When a STEM degree is coupled with Project Management, it makes a powerful skill set. The Women & Hi Tech Executive Women's Forum on design and construction held last year shared how rewarding careers within this industry were for women.  Project Management opportunities is one skill set always in high demand in construction.  The same is true for manufacturing and information technology.

    Of course, there are good and bad female and male project managers and women do not have all the advantage when it comes to Project Management.  But never underestimate a women's natural skills and talents – they could be a major factor in the final outcome of a project. It is also well-known that diversity in Project Management and teams – gender, race, and cultural balance – produces better project results. Women make great project managers.  We should not just ooze into it; more women need to step into these roles intentionally because we are pretty darn good at it, and teams need us!  I am finding that I am an expert wedding planner, I don't need to hire this role out (although don't tell my husband I may overspend the budget)!

    This brings me to our 24th edition of "Grown from STEM".  We are featuring Women & Hi Tech Board Member and Secretary, Kelly Sandstrom and dedicated member Nikki Manus, both excelling in the field of Project Management.   In their profiles, Kelly and Nikki shared their journey into Project Management.  Both may have gotten there accidentally, but certainly prove my point that women should raise their hand more often.  Both Kelly and Nikki are stand out Project Management professionals.  Kelly is a certified PMP and PSM and recently elected as the Vice President of Communications for the Project Management Institute of Central Indiana.  Nikki is also a PMP and PSM, as well as having a master’s degree in Management.  Their project management expertise is not only leading to career success, but they are both leveraging that expertise helping Women & Hi Tech succeed in fulfilling its mission to change the landscape of women in STEM.  Please read more about Kelly and Nikki.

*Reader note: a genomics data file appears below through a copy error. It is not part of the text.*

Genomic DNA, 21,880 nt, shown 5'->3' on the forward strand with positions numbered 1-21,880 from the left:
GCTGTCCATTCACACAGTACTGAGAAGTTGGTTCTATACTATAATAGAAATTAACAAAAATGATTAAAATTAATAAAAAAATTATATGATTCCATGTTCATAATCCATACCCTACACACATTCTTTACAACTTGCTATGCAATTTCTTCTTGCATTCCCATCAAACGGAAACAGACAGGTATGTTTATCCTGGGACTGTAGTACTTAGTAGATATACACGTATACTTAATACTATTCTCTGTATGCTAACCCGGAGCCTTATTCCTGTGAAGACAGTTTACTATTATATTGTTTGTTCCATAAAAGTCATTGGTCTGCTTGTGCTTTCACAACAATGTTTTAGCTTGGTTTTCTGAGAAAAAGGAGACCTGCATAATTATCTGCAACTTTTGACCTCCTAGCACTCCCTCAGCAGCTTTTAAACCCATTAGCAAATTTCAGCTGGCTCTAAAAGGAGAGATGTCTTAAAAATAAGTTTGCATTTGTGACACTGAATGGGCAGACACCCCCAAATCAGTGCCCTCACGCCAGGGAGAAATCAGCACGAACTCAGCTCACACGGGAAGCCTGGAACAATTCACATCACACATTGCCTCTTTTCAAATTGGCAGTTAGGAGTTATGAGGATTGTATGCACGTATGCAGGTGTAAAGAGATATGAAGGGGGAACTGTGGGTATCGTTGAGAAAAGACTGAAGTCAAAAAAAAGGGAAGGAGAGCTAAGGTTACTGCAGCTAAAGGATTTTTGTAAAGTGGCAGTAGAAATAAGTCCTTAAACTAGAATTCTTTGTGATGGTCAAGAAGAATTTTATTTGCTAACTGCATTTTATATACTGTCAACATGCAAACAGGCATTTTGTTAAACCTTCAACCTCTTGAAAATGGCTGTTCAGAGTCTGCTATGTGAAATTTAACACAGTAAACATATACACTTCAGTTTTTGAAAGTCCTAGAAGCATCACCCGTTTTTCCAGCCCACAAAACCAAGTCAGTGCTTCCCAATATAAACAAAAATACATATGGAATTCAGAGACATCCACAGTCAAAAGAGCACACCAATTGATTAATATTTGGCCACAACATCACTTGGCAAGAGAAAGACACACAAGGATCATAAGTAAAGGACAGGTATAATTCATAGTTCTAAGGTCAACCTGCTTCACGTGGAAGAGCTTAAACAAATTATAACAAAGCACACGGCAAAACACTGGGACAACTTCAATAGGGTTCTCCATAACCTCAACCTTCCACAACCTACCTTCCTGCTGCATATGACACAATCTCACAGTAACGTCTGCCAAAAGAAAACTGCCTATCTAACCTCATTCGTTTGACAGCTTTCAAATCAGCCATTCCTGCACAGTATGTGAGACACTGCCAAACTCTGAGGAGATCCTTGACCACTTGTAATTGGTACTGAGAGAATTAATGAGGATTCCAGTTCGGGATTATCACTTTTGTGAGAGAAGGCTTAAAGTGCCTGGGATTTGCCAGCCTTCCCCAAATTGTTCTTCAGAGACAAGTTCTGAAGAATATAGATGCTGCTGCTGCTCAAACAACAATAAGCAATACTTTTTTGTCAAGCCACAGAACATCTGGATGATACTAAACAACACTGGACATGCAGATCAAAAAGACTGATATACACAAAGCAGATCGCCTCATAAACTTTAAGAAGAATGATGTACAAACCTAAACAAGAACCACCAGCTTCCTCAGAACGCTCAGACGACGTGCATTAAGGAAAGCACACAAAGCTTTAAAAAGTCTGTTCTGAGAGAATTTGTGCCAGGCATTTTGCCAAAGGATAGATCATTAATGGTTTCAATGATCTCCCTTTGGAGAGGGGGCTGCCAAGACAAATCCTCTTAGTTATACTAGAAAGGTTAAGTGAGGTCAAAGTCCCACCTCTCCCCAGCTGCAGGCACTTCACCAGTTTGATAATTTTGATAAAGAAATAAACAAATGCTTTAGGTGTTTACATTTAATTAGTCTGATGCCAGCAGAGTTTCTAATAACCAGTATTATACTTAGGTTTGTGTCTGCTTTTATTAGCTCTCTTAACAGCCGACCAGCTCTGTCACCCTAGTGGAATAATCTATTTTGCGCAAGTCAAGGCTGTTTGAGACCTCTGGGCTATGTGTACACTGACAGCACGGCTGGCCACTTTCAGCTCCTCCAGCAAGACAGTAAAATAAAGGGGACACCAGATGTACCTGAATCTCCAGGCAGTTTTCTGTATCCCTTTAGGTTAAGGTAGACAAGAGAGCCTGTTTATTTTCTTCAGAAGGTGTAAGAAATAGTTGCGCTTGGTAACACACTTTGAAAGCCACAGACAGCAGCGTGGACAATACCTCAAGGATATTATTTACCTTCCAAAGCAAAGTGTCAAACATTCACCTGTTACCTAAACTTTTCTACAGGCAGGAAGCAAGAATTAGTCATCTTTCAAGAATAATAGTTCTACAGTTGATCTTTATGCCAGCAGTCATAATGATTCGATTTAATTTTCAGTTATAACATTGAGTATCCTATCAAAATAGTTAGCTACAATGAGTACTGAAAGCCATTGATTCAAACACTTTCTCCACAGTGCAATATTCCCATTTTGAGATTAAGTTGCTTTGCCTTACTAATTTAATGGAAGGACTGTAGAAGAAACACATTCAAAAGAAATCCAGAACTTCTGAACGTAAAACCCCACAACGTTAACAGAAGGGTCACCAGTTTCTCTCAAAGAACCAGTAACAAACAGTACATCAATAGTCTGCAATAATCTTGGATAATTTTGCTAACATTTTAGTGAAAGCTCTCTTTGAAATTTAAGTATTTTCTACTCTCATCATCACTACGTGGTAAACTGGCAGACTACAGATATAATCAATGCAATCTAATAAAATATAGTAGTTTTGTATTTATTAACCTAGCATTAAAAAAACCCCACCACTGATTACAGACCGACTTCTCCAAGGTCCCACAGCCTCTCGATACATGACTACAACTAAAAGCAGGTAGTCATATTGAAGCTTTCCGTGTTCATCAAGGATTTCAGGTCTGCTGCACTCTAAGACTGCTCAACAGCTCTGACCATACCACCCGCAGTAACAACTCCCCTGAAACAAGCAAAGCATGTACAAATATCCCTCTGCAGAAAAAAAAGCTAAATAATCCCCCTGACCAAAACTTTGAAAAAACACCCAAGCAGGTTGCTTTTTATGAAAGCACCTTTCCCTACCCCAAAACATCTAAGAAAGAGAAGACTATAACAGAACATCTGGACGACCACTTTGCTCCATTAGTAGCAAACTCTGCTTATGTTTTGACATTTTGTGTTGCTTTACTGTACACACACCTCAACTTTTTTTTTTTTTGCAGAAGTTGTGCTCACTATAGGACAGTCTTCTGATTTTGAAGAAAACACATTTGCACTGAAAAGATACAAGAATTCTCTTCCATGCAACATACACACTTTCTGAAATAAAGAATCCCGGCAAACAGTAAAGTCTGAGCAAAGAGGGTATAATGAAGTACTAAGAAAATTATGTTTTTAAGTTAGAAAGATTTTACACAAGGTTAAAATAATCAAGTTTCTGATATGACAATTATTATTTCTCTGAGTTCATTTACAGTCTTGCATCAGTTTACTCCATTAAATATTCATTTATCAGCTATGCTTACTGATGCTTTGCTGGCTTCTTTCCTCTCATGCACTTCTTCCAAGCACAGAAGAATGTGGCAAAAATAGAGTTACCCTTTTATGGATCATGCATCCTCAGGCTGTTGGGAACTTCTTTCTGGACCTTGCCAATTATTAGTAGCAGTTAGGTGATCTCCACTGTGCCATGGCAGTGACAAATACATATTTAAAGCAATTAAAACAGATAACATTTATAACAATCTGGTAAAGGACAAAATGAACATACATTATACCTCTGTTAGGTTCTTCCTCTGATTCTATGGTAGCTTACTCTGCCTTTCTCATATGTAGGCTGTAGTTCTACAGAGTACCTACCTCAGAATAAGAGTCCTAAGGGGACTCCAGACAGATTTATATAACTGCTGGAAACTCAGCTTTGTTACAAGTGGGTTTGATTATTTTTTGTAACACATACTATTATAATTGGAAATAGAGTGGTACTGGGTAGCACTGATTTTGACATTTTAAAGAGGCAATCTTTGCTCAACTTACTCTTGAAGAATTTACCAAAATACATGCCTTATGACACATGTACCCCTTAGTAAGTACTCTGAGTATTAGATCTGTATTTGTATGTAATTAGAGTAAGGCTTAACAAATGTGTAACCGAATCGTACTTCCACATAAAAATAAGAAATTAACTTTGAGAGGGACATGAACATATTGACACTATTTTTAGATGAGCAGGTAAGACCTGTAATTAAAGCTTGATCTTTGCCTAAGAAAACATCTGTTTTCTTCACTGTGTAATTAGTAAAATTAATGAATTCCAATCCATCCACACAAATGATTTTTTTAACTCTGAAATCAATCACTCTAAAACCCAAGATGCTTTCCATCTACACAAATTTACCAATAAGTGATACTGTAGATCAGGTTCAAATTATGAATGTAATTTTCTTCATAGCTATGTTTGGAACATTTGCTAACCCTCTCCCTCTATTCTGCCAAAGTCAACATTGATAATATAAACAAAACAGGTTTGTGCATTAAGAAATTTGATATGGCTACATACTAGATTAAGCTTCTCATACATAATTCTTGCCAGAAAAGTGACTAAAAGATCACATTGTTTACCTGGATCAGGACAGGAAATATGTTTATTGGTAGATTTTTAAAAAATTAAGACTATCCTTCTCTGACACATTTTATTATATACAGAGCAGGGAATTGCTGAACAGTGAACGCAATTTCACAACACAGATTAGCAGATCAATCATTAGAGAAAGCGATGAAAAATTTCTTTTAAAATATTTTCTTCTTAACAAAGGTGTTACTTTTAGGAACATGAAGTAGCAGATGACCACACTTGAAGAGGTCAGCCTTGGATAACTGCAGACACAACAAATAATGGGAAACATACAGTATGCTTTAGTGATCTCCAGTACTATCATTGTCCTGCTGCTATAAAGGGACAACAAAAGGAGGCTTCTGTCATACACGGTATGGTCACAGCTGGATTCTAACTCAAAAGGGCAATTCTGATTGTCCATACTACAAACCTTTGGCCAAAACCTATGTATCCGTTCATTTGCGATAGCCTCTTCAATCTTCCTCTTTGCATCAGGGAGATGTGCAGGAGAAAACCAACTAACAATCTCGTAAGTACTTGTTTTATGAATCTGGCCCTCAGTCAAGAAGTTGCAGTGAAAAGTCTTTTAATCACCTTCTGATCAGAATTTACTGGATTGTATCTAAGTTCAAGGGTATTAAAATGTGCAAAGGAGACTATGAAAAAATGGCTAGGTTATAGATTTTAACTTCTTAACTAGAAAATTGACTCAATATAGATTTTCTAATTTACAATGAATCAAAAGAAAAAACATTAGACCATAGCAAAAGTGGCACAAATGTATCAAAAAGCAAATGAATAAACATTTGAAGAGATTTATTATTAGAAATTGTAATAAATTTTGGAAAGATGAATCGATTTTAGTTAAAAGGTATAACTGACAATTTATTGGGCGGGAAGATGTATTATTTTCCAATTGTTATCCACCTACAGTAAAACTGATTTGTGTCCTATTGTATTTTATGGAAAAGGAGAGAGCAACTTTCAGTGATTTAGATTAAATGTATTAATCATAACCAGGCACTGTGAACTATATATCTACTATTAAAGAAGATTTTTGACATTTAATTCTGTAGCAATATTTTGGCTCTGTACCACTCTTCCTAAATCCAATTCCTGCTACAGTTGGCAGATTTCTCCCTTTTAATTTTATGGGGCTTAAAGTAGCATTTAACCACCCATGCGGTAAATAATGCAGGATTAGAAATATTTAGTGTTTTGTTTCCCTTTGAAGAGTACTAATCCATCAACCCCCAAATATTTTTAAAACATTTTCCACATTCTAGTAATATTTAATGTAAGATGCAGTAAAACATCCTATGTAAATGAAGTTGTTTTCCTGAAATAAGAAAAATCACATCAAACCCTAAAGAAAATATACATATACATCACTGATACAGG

As we began in the October 2020 edition of "Grown from STEM," we are delighted to continue to feature one of our 2020 Virtual Leading Light Awards (LLAs) recipients in this newsletter. This month we continue to celebrate and recognize Women & Hi Tech's inaugural recipient for the new OperationALL Males Allies Award, Lamont Hatcher.  Lamont is the CEO of AIS, where he has intentionally recruited a strong, diverse team of women and men.  He is an ally in every way capable. Outside his involvement with Women & Hi Tech, he serves on the board for both Greater Indy Habitat for Humanity and Morning Light, Inc. He also mentors young African American men through 100 Black Men as well as many women in the technology field. Lamont is passionately committed to being a friend, mentor, and servant to others. Please watch this segment of the 2020 Virtual LLAs to learn more about what fuels Lamont's passion and drive for equality for all in the STEM fields and beyond. Again, Congratulations Lamont!


    Linda M. Hicks
    President-Elect Women & Hi Tech
    Vice President Midwest Operation, ECC Horizons

  • 01/31/2021 8:01 AM | Anonymous
    Since we last profiled Kelly Sandstrom in 2019, she has gone through many changes, getting married and starting a new job at Lev, a premier Salesforce consultancy for marketers. But her passion and commitment as the Secretary of the Board of Women & Hi Tech has not waned into her third one-year term. “I am proud to serve as a Women & Hi Tech Board Member,” she said. “I build the agenda, and capture the minutes, and tasks during our monthly board meetings. But unlike the other board members, I don’t necessarily have a focus area I direct. I think that’s actually an asset, because I get to spend time participating in the committee areas and projects I want to be involved in.”